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Arab TV feels the pinch of new broadcast limits

The Arab League has adopted new restrictions on satellite broadcasters warning them not to insult Arab leaders.

By Liam StackContributor to The Christian Science Monitor / May 2, 2008

Nader Gohar, Cairo News Company director, stands by the backdrop he uses for taping interviews.

Liam Stack

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Cairo

Spread across the top of this city's crooked skyline like a field of mushrooms, satellite dishes absorb signals beamed from across the Arab world to send images of pop stars and politicians to the throngs of families living below.

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Throughout the Middle East, where governments have long had a powerful grip on the media, satellite broadcasting serves as an important source of information – and entertainment – that has been beyond the traditional reach of the state censors.

But now, according to rights groups and media observers, Arab governments are slowly moving to extend their control of the media to satellite broadcasters, as well.

In February, the Arab League adopted the Satellite Broadcast Charter, a new package of tight guidelines for broadcasters, at the instigation of Egypt and Saudi Arabia, which own two of the region's main satellites, Nilesat and Arabsat.

The document urges TV stations to "uphold the supreme interests of the Arab countries" and warns them "not to insult their leaders or national and religious symbols" or "insult social peace and national unity."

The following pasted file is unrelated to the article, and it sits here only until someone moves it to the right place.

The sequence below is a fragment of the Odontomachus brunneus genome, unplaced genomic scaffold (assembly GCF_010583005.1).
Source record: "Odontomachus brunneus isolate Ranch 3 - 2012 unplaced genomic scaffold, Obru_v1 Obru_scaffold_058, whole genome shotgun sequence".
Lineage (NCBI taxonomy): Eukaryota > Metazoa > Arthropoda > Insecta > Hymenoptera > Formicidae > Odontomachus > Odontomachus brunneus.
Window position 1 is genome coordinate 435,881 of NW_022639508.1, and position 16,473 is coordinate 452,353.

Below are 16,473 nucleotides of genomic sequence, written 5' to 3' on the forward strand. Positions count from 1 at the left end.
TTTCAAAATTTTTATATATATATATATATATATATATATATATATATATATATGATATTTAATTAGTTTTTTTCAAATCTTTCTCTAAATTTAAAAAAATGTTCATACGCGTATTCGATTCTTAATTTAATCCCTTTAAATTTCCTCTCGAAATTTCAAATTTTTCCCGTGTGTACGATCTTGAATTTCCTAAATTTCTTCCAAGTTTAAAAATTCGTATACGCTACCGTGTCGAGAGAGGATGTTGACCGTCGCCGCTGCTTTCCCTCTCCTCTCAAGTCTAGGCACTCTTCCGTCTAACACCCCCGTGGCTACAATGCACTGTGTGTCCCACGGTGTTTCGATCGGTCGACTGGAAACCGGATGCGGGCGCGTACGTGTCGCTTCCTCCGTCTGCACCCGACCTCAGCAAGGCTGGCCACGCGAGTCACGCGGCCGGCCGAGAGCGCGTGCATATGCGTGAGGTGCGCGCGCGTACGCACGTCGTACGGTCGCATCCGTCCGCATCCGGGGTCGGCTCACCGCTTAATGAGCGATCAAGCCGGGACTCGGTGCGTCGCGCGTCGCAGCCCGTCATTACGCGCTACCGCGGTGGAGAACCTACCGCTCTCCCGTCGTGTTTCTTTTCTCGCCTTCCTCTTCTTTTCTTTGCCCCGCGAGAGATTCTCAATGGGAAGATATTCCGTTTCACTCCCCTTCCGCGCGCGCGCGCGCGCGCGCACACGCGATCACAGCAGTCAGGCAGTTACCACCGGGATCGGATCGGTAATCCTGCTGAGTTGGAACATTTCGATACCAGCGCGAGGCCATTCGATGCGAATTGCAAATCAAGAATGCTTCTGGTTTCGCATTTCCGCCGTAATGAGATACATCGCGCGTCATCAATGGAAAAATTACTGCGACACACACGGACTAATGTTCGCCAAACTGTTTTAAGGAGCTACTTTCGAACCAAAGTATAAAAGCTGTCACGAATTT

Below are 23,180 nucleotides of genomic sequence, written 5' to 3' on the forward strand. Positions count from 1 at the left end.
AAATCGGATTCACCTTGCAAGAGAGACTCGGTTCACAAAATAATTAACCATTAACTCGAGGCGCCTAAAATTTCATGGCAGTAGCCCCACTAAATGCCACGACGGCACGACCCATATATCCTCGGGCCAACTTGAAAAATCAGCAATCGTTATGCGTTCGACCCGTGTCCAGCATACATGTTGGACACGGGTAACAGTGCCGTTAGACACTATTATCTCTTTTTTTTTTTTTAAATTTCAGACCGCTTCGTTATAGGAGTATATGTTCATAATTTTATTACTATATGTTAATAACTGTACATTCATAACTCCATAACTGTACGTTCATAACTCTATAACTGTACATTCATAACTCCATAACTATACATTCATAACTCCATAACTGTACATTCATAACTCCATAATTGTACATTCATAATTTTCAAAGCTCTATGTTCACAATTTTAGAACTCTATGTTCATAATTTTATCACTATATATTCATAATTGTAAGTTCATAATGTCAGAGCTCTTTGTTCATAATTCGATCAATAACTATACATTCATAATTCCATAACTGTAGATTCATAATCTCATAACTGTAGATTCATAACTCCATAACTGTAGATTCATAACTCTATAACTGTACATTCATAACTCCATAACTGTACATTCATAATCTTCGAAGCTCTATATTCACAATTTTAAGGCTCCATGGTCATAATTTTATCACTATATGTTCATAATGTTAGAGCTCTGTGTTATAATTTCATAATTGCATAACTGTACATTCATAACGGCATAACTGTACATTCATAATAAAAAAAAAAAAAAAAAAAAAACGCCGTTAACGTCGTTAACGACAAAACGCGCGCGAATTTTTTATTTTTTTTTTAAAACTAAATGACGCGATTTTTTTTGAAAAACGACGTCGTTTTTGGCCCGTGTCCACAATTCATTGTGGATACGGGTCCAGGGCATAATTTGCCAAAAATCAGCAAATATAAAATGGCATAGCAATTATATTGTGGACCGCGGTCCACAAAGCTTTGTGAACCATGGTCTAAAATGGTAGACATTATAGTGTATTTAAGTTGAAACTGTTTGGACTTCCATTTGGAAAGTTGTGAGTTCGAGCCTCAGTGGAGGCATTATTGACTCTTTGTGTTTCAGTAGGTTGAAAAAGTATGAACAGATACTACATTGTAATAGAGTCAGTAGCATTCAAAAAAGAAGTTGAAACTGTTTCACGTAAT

Weeks after adopting the charter, Egypt's Nilesat dropped Al Hiwar, a London-based network seen as sympathetic to the Muslim Brotherhood, the country's main opposition group. Following that, Egyptian police confiscated the transmission equipment of the Cairo News Company (CNC), a syndicate that news agencies such as Al Jazeera and the Associated Press rely on to broadcast their footage live from Egypt.

Nader Gohar, CNC director, says the government raided CNC in April because it blames it for images broadcast by Al Jazeera of protestors destroying portraits of President Hosni Mubarak during two days of food riots.

Although Mr. Gohar says that his company did not broadcast the images, and that Al Jazeera correspondents bypassed him and sent their footage directly to their Qatar headquarters from their satellite phones, he says a service provider such as CNC is an easier target than a major network.

"The government doesn't like what Al Jazeera says in their broadcasts, but at the same time it won't shut down their office," he says. "So they bother people like me because I give Jazeera the technical facilities they need to broadcast. It is an indirect way of limiting Al Jazeera's work."

Both the new charter and the seizure of transmission equipment from the CNC are part of the same repressive trend, says Lawrence Pintak, director of the Adham Center for Electronic Journalism at the American University in Cairo.

"It is all a symptom of the same reality, that this government and others in the region refuse to back away from the big brother mentality when it comes to the media," he says.

Egypt's media is freer than most in the Arab world. A number of independent newspapers and television channels have flourished here over the past several years, many of which were at their peak during a brief period of political openness that accompanied the 2005 presidential election.

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